US military bases could host 7GW of solar, says DoD study

US military bases in California’s Mojave Desert could host 7GW of economically viable solar power, even after eliminating 96% of their land area to account for conflicts with military uses, environmental concerns and other factors.

A study, commissioned by the Department of Defense (DoD) environmental research programmes and carried out by ICF International, says the power-production potential is equal to 25% of California’s 2015 utility renewable-energy requirement.

The DoD, the largest US energy consumer with a $4bn annual bill, has become a leading advocate for and consumer of renewable energy as it looks to mitigate security risks associated with fossil fuels and centralised, grid-connected electricity generation.

Renewable generation on bases, coupled with smart microgrids and storage “would allow a military base to maintain its critical operations ‘off-grid’ for weeks or months if the grid is disrupted”, the study says.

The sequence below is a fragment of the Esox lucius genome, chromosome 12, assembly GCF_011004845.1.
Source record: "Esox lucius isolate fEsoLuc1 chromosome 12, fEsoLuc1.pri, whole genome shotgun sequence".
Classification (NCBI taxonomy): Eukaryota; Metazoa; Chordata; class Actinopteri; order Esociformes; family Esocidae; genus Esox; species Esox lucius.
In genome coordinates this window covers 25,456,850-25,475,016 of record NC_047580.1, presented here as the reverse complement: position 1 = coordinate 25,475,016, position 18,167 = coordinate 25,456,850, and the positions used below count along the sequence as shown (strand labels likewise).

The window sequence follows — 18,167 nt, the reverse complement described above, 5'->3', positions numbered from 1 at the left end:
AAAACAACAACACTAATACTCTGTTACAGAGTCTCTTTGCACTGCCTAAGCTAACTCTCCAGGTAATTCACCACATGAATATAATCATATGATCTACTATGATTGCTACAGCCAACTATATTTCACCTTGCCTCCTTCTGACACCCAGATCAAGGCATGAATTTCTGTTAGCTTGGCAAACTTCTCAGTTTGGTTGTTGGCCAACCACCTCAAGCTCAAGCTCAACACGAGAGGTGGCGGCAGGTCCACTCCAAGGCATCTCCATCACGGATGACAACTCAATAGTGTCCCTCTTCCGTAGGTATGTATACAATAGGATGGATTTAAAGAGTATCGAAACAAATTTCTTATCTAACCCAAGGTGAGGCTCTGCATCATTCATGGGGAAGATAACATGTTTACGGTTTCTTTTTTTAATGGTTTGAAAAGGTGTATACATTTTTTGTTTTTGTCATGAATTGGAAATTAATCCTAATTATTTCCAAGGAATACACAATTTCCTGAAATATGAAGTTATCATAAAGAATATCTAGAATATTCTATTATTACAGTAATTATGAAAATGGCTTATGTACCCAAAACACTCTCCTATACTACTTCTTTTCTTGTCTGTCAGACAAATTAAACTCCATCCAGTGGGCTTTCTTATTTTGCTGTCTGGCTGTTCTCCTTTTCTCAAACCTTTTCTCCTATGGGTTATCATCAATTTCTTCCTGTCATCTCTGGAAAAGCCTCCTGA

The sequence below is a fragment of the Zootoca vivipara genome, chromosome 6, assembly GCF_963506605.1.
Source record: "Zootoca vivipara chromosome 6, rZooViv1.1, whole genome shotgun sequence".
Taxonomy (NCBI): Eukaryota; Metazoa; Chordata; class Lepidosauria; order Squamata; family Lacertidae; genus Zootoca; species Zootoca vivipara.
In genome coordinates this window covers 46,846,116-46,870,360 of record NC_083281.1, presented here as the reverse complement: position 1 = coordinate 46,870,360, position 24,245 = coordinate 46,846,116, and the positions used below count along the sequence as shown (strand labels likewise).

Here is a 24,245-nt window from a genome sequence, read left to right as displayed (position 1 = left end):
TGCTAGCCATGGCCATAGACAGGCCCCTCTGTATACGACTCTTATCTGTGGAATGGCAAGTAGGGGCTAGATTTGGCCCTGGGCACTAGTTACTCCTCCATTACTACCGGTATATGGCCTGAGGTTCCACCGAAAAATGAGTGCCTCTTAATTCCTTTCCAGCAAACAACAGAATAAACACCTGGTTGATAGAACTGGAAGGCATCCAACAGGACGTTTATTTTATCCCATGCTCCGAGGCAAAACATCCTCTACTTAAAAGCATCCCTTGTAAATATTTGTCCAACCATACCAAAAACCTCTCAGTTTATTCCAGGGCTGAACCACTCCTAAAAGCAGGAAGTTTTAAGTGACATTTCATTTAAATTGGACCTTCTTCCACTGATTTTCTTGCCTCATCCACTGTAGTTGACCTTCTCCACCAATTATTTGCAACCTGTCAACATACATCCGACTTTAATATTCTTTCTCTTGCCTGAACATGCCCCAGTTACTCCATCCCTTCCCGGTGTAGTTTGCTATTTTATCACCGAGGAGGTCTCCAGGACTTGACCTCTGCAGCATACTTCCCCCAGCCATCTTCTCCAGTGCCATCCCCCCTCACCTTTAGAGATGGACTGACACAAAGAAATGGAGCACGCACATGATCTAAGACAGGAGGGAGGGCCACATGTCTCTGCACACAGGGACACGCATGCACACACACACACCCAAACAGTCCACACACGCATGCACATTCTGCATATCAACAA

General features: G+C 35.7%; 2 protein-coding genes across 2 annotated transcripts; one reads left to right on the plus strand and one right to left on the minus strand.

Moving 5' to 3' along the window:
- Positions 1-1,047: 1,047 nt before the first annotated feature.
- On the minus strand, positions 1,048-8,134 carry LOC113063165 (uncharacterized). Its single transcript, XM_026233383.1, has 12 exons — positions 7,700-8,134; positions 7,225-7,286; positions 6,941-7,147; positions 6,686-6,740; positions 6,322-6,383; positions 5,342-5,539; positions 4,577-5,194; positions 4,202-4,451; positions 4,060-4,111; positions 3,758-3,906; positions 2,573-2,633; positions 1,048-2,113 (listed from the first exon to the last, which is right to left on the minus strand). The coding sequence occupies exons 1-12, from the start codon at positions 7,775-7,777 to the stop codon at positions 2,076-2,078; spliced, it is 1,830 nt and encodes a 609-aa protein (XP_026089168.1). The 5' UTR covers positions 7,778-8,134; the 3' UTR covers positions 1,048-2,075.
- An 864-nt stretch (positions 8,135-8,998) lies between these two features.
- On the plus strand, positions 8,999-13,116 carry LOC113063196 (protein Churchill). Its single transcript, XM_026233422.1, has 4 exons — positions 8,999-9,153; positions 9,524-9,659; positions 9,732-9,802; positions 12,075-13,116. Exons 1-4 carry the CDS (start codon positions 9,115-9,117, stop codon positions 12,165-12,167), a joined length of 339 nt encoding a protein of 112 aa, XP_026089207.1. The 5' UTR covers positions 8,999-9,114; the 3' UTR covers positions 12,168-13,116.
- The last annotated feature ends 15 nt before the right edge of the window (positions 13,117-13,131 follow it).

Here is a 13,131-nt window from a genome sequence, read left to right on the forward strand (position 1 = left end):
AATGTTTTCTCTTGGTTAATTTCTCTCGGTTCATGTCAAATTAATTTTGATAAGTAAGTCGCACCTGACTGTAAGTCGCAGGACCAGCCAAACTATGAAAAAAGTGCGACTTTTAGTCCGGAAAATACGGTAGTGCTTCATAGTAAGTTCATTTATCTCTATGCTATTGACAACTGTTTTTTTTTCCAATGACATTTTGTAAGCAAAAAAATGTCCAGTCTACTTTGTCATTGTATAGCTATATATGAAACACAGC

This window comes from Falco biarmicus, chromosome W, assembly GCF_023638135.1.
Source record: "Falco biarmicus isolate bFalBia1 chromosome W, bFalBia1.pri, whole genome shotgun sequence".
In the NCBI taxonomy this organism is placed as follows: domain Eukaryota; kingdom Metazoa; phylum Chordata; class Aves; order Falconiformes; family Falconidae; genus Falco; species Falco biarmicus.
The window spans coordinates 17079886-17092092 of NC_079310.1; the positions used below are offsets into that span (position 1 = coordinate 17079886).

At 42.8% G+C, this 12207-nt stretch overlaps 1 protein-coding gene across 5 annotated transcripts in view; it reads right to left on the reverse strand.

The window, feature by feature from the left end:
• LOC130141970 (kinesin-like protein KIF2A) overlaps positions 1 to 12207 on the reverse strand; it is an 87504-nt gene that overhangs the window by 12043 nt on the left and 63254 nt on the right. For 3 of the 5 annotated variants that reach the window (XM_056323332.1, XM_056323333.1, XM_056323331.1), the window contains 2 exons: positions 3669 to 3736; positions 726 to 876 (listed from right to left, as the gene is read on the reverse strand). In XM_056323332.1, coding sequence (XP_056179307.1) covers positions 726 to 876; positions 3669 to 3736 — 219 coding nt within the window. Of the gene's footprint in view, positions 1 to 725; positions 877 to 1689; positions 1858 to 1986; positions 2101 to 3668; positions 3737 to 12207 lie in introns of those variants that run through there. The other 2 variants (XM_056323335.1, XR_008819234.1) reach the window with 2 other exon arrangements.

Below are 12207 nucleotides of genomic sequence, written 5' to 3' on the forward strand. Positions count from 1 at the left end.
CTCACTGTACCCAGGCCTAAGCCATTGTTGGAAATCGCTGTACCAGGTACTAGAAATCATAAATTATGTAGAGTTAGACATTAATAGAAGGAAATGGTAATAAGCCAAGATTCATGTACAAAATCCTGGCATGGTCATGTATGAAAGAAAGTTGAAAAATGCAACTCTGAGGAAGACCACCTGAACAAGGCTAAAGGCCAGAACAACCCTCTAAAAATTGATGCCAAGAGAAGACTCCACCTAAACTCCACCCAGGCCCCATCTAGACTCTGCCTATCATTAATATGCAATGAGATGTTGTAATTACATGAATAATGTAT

The DoD wants 25% of the energy used at its facilities to come from renewable sources by 2025.

Of nine bases examined — seven in California and two in Nevada — only four could host significant amounts of solar. Large swathes of land were eliminated because they are part of undeveloped training and weapons test ranges. Others were excluded because solar could pose conflicts with radio frequency, visual signals or infrared technologies.

The most economically viable bases for solar in California are Edwards Air Force Base; Fort Irwin; Naval Air Weapons Station China Lake; and Marine Corps Air Ground Combat Center Twentynine Palms.